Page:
Let’s face it, most of us spend a lot of time worrying. We worry about the past, the present and the future.
How can such a simple system change your life for the better?
The worry tree helps you to deal with worrying thoughts and it helps you to put them in the right place at the right time (past, present and future).
How many of you spend hours day dreaming about certain situations that you have absolutely no control over, yet you indulge it time and time again?
The worry tree can help you if you suffer from any of the following:
- If you spend frequent moments pondering on “what if”.
- If you spend frequent moments thinking and worrying about the future.
- If you spend frequent moments thinking and worrying about things you cannot change or deal with right now.
- If you spend frequent moments going through the motions of how you are going to physically handle difficult situations or relationships including talking yourself through it, then feeling distraught, anxious or angry afterwards.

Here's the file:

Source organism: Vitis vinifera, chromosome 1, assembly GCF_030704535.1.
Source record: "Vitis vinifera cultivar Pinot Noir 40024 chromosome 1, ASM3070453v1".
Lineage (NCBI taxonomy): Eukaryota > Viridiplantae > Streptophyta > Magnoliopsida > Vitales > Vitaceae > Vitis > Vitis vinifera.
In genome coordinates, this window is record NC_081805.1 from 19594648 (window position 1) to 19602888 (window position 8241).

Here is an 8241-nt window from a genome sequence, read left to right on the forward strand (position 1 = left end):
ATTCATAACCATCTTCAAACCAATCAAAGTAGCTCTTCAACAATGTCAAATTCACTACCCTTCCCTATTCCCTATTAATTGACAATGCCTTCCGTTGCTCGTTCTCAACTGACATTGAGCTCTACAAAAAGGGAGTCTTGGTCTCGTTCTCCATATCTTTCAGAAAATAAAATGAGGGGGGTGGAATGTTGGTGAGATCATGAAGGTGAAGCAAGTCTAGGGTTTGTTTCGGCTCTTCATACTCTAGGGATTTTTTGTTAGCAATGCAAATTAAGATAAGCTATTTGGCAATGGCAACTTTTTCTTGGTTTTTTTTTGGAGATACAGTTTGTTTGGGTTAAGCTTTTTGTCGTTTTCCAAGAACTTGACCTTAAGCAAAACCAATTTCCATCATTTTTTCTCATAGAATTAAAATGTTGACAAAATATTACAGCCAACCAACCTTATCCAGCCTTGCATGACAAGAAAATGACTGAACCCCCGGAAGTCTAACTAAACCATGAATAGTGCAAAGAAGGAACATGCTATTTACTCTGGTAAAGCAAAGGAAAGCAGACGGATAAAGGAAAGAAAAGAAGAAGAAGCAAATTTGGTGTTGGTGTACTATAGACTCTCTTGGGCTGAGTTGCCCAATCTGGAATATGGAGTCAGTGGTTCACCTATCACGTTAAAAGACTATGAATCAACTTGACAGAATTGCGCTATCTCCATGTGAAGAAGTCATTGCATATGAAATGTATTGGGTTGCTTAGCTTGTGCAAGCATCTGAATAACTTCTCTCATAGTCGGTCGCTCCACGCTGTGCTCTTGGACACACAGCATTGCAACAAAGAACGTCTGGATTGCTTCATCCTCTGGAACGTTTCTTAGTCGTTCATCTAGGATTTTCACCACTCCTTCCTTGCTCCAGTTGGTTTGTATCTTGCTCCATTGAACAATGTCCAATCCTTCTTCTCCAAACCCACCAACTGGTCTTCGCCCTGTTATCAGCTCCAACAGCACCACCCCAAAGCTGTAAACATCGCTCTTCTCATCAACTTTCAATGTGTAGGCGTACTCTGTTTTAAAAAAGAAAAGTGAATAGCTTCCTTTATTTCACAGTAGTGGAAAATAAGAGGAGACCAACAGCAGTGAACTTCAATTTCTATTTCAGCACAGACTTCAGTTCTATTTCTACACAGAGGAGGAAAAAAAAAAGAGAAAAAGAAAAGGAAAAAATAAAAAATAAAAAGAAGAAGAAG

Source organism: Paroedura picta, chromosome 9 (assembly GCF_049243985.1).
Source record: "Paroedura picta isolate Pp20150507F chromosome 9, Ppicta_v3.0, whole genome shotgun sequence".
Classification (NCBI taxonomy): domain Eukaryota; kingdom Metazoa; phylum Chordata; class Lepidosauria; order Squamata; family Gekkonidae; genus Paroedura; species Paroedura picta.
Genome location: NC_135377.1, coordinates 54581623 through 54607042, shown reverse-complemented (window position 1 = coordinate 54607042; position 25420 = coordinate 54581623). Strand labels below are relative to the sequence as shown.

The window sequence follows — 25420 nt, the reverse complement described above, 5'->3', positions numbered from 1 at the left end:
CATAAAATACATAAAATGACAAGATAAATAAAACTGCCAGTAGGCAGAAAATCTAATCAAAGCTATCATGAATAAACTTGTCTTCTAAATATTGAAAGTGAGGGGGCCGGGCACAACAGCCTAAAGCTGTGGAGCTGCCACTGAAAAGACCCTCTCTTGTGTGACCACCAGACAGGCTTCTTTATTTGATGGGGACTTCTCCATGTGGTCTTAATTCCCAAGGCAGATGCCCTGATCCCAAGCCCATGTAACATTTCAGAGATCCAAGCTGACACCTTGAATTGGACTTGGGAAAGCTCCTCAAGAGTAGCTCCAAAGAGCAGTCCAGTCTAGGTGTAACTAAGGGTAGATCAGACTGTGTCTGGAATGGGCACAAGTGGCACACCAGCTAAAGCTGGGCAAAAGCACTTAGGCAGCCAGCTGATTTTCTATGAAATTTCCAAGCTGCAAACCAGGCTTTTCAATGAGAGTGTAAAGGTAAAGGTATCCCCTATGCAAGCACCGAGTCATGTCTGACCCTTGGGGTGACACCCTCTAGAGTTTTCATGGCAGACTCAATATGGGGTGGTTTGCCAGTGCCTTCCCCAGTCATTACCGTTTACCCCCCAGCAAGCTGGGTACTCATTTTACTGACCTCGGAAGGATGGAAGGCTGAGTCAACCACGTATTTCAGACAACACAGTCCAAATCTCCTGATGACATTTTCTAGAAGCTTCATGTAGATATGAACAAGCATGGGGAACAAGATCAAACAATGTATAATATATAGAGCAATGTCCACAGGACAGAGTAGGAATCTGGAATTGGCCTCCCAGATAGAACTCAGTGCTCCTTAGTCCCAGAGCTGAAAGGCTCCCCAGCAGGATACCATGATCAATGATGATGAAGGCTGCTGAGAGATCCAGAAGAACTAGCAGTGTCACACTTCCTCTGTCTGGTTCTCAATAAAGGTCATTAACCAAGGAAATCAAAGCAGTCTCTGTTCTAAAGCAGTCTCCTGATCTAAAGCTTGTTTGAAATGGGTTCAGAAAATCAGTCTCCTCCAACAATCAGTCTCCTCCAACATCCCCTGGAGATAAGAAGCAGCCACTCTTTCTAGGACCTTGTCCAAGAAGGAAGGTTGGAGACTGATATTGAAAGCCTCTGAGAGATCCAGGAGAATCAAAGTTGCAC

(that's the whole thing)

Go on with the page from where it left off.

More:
- If you spend frequent moments thinking of hypothetical situations and imaging the worst case scenarios.
All of the above are a complete waste of your valuable time. You are not living in the moment and you are missing life and what is going on around you right now. You are thinking and feeling things that have no importance to your time right now.
When you get worrying thoughts and feelings you need to do the following:
1. Notice the worry.
2. Ask yourself what you are worrying about.
3. Ask yourself if it is a worry about a current problem or a hypothetical situation or can you do anything about this right now.
If the answer is no:
Let the worry go and change your focus of attention.
If the answer is yes:
- Is it a current problem? If it is, set an action plan on how you are doing to deal with it now. Once dealt with, let the worry go and change your focus of attention.
- Is it a future problem? Schedule a date of when you are going to deal with it. Let the worry go and change your focus of attention.
It genuinely is as simple as that. Click here to see the worry tree.